You’ve all heard the story. The executive head of Korean Air service quality Cho Hyun-Ah was on a jet flying back from the US to Korea when she became upset at how the nuts were served in First Class where she was seated. No only upset, but she forced the chief flight attendant to bow down on the floor in apology and the captain to turn the jet around while it was taxi-ing for take-off to turf the flight attendant off the plane. His crime was to serve the nuts in the packet rather than in a dish.
As it turned out, it was the executive who had committed the crime. By returning the plane to the terminal, Korean Air had broken aviation law and were duly fined. The captain also seemed to forget he was in charge of the plane and not a passenger. The flight attendant seemed to forget where his dignity was and mostly the executive forgot where her humanity and considered behaviour was located. But that is hardly surprising once you learn a bit more about her.
For she was the daughter of the head of Korean Air which of course tells you how she got such a job. Korean Air is also owned by a huge conglomerate owned and run by one of the prominent families in Korea, known as the chaebols. It is these elite families who control much of Korean industry and wealth and usually benefitted from very cosy relationships with the former dictator Park Chun-Hee. He protected these companies economically and they became entrenched in the country running everything from industry to services. The famous Korean companies you know, Samsung, Hyundai and Kia etc were all granted privileged positions in return for kick backs.
Koreans have reacted two ways to this story. They have either laughed at the ridiculousness and with embarrassment or they have sought to think deeper about the role of privilege in Korea and the deference granted to such families. These positions are not in line with Korea’s modern, democratic outlook but with older, deeper cultural values.
The other part of the story I was to highlight is apology made by the President and his daughter after the event. These took place separately, a day apart. Firstly the father and President of the company came out in front of dozens of cameramen and journalist and made a short, prepared apology saying he had failed to raise his daughter correctly. His apology was to the nation, for Koreans traditionally believe in a form of brotherhood. This again is a throw back to the past. Present Korean are very individualistic and somewhat selfish.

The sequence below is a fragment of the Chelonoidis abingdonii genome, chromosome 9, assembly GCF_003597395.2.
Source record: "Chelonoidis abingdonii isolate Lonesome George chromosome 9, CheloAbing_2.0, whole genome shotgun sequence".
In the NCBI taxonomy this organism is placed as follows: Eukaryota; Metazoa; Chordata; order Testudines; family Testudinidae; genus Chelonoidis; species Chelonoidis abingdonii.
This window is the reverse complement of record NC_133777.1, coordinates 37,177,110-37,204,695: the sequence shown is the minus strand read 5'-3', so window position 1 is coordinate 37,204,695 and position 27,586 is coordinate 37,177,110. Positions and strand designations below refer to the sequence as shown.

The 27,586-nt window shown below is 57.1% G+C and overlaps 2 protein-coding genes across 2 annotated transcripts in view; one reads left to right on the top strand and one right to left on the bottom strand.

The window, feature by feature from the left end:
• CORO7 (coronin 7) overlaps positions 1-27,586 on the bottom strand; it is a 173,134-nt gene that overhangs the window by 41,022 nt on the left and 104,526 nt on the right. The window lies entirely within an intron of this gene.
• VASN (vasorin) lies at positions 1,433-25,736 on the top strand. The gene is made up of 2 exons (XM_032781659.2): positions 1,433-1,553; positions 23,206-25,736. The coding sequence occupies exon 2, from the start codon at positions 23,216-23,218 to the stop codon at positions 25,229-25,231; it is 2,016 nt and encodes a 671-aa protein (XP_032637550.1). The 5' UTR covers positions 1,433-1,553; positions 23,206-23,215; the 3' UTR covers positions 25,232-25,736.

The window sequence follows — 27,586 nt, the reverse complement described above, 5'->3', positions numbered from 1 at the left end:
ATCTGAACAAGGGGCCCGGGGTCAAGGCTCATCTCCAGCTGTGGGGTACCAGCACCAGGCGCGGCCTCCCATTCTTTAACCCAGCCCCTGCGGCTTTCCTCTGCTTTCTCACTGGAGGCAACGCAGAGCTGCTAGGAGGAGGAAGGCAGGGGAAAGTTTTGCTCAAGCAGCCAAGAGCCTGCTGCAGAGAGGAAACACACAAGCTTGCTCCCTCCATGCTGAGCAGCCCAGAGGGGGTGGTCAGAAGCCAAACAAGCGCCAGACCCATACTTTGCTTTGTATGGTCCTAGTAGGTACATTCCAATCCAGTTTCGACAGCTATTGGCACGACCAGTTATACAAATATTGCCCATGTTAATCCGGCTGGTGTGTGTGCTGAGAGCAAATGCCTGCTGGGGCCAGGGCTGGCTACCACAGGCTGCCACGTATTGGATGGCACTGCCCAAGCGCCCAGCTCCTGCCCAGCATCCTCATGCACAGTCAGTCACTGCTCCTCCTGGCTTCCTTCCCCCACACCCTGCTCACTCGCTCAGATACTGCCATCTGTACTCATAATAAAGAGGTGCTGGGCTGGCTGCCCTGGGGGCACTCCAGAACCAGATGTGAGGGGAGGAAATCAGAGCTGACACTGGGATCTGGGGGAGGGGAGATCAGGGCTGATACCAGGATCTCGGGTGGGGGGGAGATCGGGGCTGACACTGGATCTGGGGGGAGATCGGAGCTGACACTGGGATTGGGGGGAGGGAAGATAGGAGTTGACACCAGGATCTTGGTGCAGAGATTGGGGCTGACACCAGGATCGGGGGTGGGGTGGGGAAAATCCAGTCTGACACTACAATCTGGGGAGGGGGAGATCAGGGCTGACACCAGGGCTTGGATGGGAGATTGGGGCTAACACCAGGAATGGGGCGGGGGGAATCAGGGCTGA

The next day the daughter mumbled an apology, with hair across her ashen faced, bowed and then quickly retreated. The idea of shame is very powerful in Korea and Koreans are quite emotional people. It is common to see Koreans crying in the street or girlfriends wailing after boyfriends or boyfriends stood there in stunned silence when they get dropped. Cho was deemed to have shamed the company, family and country with her outburst. She lost her job and was removed from all posts within the company.
The contriteness of the apology is what is most important. Making a comeback from such an apology is unthinkable right now especially within a high-profile company. The ritualised public, performance of apology is deeply-humiliating and psychologically lasting. But she will be never thrown out the set. This familial connection and closeness is why in North Korea, when one member of the family is sent to prison camp, they send three generations too. Whole families are raised in these camps.
Korean media like a bit of gossip but it is mostly aimed at music and movie stars. It is usually trivial involving an affair or a bit of plastic surgery here and there. The elite families generally have their own way. It helps when you control some of the media of course but maybe not deeper questions can be publicly asked. Why did the spoilt brat of a chaebol family think she could get away with such petulant (and unprofessional) behaviour? Why did she take the nut insult with such insolence? How did she even have the role at her age? Why did the captain whither in the face of this woman and not understand his primary role?